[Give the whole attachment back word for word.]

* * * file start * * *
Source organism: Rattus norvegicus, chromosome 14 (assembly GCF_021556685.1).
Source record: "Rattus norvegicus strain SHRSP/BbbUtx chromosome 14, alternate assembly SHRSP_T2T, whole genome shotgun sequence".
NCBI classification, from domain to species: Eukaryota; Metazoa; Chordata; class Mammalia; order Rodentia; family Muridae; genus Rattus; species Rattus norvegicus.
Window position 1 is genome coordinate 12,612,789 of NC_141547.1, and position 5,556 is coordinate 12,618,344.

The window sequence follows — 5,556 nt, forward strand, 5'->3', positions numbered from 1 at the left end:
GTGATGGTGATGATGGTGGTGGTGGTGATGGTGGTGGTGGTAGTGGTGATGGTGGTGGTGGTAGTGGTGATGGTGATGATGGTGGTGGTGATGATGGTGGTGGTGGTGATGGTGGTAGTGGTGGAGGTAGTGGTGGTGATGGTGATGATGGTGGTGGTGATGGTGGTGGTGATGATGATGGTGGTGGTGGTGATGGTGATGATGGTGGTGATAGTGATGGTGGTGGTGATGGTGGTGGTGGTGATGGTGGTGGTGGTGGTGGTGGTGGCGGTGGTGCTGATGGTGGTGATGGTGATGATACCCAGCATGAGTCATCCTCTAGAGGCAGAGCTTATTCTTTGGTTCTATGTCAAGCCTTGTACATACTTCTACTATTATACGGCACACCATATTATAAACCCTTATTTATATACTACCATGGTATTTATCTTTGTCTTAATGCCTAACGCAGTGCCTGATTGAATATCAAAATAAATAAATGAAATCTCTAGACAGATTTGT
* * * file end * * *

Source organism: Rattus norvegicus, chromosome 14 (assembly GCF_021556685.1).
Source record: "Rattus norvegicus strain SHRSP/BbbUtx chromosome 14, alternate assembly SHRSP_T2T, whole genome shotgun sequence".
NCBI classification, from domain to species: Eukaryota; Metazoa; Chordata; class Mammalia; order Rodentia; family Muridae; genus Rattus; species Rattus norvegicus.
Window position 1 is genome coordinate 12,612,789 of NC_141547.1, and position 5,556 is coordinate 12,618,344.

The window sequence follows — 5,556 nt, forward strand, 5'->3', positions numbered from 1 at the left end:
GTGATGGTGATGATGGTGGTGGTGGTGATGGTGGTGGTGGTAGTGGTGATGGTGGTGGTGGTAGTGGTGATGGTGATGATGGTGGTGGTGATGATGGTGGTGGTGGTGATGGTGGTAGTGGTGGAGGTAGTGGTGGTGATGGTGATGATGGTGGTGGTGATGGTGGTGGTGATGATGATGGTGGTGGTGGTGATGGTGATGATGGTGGTGATAGTGATGGTGGTGGTGATGGTGGTGGTGGTGATGGTGGTGGTGGTGGTGGTGGTGGCGGTGGTGCTGATGGTGGTGATGGTGATGATACCCAGCATGAGTCATCCTCTAGAGGCAGAGCTTATTCTTTGGTTCTATGTCAAGCCTTGTACATACTTCTACTATTATACGGCACACCATATTATAAACCCTTATTTATATACTACCATGGTATTTATCTTTGTCTTAATGCCTAACGCAGTGCCTGATTGAATATCAAAATAAATAAATGAAATCTCTAGACAGATTTGT